Cover (topology)

In mathematics, particularly topology, a cover of a set is a collection of sets whose union contains as a subset. Formally, if is an indexed family of sets , then is a cover of if

Cover in topology

Covers are commonly used in the context of topology. If the set X is a topological space, then a cover C of X is a collection of subsets Uα of X whose union is the whole space X. In this case we say that C covers X, or that the sets Uα cover X. Also, if Y is a subset of X, then a cover of Y is a collection of subsets of X whose union contains Y, i.e., C is a cover of Y if

Let C be a cover of a topological space X. A subcover of C is a subset of C that still covers X.

We say that C is an open cover if each of its members is an open set (i.e. each Uα is contained in T, where T is the topology on X).

A cover of X is said to be locally finite if every point of X has a neighborhood that intersects only finitely many sets in the cover. Formally, C = {Uα} is locally finite if for any xX, there exists some neighborhood N(x) of x such that the set

is finite. A cover of X is said to be point finite if every point of X is contained in only finitely many sets in the cover. A cover is point finite if it is locally finite, though the converse is not necessarily true.


A refinement of a cover C of a topological space X is a new cover D of X such that every set in D is contained in some set in C. Formally,


In other words, there is a refinement map satisfying for every . This map is used, for instance, in the Čech cohomology of X.[1]

Every subcover is also a refinement, but the opposite is not always true. A subcover is made from the sets that are in the cover, but omitting some of them; whereas a refinement is made from any sets that are subsets of the sets in the cover.

The refinement relation is a preorder on the set of covers of X.

Generally speaking, a refinement of a given structure is another that in some sense contains it. Examples are to be found when partitioning an interval (one refinement of being ), considering topologies (the standard topology in euclidean space being a refinement of the trivial topology). When subdividing simplicial complexes (the first barycentric subdivision of a simplicial complex is a refinement), the situation is slightly different: every simplex in the finer complex is a face of some simplex in the coarser one, and both have equal underlying polyhedra.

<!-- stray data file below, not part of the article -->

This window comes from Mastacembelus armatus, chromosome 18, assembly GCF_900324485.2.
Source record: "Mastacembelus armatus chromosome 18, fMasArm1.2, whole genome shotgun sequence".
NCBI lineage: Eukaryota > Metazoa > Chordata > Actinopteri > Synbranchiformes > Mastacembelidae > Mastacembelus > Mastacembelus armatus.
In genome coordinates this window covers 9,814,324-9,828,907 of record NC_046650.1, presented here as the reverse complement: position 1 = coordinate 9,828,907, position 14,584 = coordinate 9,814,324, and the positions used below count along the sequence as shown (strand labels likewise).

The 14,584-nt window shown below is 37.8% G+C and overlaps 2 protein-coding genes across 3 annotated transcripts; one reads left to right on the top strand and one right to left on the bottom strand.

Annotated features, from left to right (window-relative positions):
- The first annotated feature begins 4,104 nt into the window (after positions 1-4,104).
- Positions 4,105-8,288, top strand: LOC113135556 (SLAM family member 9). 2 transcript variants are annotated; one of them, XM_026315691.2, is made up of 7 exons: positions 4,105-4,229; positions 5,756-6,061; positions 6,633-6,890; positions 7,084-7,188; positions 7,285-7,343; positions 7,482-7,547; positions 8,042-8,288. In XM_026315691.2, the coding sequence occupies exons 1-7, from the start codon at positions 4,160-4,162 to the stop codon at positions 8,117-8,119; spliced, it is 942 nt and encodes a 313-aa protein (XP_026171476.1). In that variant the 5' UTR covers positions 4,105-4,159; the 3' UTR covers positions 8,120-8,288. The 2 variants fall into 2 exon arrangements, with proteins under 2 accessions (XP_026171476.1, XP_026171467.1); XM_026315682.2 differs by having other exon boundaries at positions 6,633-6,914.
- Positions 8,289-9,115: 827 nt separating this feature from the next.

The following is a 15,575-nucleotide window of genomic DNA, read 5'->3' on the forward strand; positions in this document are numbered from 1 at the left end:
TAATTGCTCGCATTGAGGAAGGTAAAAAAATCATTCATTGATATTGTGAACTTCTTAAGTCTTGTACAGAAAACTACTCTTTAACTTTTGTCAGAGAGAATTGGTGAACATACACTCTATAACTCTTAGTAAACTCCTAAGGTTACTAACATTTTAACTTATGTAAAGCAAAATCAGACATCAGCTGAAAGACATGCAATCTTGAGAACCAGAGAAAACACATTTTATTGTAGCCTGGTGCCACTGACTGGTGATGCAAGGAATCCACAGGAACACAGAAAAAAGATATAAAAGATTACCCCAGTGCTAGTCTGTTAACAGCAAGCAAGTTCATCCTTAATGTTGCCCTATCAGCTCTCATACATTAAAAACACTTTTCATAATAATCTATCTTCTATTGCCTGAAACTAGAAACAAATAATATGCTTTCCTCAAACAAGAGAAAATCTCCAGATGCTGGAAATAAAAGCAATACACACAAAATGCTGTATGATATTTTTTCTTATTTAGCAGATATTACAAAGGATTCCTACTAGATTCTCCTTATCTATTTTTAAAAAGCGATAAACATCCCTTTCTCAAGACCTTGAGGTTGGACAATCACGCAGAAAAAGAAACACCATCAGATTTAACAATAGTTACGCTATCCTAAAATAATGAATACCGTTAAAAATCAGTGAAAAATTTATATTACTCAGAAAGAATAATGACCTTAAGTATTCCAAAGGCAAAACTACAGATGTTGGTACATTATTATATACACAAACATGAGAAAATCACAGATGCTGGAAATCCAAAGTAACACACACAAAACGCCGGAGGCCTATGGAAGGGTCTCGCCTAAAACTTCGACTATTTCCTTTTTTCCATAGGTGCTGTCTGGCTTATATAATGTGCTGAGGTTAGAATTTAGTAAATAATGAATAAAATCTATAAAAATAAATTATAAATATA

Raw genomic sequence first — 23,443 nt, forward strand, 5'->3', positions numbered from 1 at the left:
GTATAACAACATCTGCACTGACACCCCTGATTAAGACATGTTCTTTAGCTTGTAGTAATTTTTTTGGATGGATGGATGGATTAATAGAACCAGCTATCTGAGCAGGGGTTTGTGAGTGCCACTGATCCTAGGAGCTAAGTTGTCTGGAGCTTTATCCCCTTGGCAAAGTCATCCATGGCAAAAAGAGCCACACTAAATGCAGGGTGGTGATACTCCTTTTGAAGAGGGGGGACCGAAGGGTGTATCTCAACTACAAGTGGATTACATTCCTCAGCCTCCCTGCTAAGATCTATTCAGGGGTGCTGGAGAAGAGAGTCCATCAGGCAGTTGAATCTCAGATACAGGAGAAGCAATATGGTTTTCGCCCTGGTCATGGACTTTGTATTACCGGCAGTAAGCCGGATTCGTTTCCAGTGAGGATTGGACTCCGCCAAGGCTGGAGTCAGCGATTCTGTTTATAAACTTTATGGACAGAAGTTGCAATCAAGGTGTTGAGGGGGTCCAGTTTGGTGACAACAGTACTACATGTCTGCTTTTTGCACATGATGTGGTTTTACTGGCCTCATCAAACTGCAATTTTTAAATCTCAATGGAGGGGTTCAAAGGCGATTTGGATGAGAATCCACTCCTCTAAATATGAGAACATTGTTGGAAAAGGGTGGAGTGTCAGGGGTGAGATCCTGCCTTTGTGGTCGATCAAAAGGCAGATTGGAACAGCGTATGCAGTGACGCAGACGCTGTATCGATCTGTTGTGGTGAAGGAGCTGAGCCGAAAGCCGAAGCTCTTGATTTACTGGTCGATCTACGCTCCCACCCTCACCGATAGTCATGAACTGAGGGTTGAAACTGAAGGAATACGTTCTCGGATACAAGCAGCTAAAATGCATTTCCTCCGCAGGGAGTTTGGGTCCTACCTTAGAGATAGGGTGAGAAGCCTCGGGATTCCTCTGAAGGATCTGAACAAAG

Yet another notion of refinement is that of star refinement.


A simple way to get a subcover is to omit the sets contained in another set in the cover. Consider specifically open covers. Let be a topological basis of and be an open cover of . First take . Then is a refinement of . Next, for each , we select a containing (requiring the axiom of choice). Then is a subcover of . Hence the cardinality of a subcover of an open cover can be as small as that of any topological basis. Hence in particular second countability implies a space is Lindelöf.


The language of covers is often used to define several topological properties related to compactness. A topological space X is said to be

if every open cover has a finite subcover, (or equivalently that every open cover has a finite refinement);
if every open cover has a countable subcover, (or equivalently that every open cover has a countable refinement);
if every open cover has a point-finite open refinement;
if every open cover admits a locally finite open refinement.

For some more variations see the above articles.

Covering dimension

A topological space X is said to be of covering dimension n if every open cover of X has a point-finite open refinement such that no point of X is included in more than n+1 sets in the refinement and if n is the minimum value for which this is true.[2] If no such minimal n exists, the space is said to be of infinite covering dimension.

See also


  1. Bott, Tu (1982). Differential Forms in Algebraic Topology. p. 111.
  2. Munkres, James (1999). Topology (2nd ed.). Prentice Hall. ISBN 0-13-181629-2.


  1. Introduction to Topology, Second Edition, Theodore W. Gamelin & Robert Everist Greene. Dover Publications 1999. ISBN 0-486-40680-6
  2. General Topology, John L. Kelley. D. Van Nostrand Company, Inc. Princeton, NJ. 1955.
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